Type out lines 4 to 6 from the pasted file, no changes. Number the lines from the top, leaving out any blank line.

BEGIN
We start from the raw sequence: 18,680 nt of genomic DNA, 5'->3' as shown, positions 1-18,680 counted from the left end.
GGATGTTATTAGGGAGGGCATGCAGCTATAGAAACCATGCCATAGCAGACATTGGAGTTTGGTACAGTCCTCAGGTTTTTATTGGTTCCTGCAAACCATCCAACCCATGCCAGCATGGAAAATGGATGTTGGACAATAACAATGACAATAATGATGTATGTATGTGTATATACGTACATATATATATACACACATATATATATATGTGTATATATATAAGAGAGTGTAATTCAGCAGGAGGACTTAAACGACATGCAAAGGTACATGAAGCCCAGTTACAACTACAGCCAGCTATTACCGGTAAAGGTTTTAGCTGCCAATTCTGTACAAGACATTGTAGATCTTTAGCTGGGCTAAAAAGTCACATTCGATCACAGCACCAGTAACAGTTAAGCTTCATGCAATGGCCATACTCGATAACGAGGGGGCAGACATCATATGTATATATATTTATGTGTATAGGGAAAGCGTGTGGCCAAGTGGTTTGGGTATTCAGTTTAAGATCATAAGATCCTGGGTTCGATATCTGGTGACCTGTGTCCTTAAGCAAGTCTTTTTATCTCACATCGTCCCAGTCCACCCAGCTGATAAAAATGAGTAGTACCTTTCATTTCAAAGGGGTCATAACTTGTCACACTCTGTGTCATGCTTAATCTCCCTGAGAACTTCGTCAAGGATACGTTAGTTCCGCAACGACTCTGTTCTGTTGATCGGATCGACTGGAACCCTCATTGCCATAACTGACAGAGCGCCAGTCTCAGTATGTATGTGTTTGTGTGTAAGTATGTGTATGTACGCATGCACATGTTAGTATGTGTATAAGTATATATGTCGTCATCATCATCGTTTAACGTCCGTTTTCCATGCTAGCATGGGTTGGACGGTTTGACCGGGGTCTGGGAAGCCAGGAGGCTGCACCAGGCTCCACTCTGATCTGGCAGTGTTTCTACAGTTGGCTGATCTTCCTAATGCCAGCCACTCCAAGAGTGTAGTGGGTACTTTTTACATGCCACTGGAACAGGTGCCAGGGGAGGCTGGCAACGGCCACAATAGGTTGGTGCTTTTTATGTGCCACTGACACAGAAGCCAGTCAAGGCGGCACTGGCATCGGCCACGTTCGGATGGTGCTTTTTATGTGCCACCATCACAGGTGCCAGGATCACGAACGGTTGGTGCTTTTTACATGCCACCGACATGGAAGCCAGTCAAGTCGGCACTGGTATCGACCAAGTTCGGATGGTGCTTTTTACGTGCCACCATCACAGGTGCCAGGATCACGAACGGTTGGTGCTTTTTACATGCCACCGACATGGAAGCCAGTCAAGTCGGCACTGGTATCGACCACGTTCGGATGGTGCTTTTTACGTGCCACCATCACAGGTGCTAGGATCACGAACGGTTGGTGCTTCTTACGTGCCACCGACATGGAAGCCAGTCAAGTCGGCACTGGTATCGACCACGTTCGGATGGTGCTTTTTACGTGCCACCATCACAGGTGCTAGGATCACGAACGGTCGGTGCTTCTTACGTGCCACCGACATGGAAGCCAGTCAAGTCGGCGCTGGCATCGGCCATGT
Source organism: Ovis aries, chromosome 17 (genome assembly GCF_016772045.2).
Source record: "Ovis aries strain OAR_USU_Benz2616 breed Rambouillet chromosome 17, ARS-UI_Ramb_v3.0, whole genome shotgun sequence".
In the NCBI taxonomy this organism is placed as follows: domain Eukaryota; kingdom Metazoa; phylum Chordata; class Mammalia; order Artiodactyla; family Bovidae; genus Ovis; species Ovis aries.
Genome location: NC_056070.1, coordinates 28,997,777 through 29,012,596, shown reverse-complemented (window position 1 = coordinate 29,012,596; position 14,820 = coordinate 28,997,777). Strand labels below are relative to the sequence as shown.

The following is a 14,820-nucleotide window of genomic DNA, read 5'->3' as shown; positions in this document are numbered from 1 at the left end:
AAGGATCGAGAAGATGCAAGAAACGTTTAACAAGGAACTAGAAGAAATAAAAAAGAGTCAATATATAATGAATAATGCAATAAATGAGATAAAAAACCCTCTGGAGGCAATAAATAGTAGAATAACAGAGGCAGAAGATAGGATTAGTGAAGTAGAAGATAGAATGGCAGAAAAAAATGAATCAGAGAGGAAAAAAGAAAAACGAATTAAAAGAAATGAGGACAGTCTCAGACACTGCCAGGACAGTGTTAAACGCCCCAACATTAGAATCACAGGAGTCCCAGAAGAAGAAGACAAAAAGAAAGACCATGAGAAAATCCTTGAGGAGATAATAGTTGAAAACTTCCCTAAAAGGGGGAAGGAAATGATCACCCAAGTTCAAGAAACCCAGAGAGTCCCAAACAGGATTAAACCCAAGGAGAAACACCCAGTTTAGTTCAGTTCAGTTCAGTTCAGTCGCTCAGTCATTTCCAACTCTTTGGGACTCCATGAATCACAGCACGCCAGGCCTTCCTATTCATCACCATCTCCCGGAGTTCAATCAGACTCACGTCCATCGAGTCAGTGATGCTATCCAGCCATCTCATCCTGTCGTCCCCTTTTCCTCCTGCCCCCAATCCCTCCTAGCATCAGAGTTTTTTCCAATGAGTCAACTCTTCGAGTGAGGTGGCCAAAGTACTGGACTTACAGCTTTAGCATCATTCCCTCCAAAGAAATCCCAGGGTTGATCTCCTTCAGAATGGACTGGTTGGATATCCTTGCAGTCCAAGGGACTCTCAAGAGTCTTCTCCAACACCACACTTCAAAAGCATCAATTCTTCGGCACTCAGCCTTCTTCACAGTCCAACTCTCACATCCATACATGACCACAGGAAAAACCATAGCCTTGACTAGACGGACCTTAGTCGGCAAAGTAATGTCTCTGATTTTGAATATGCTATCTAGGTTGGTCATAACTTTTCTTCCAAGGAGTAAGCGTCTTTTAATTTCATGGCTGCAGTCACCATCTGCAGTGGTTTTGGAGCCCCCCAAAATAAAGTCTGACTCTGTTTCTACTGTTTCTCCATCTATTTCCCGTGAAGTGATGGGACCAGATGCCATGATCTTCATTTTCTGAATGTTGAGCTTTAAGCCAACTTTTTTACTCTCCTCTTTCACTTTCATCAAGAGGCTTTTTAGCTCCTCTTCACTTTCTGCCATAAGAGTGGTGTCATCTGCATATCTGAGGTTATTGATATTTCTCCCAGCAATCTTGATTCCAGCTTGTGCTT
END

Source record: "Ovis aries strain OAR_USU_Benz2616 breed Rambouillet chromosome 17, ARS-UI_Ramb_v3.0, whole genome shotgun sequence".
In the NCBI taxonomy this organism is placed as follows: domain Eukaryota; kingdom Metazoa; phylum Chordata; class Mammalia; order Artiodactyla; family Bovidae; genus Ovis; species Ovis aries.
Genome location: NC_056070.1, coordinates 28,997,777 through 29,012,596, shown reverse-complemented (window position 1 = coordinate 29,012,596; position 14,820 = coordinate 28,997,777). Strand labels below are relative to the sequence as shown.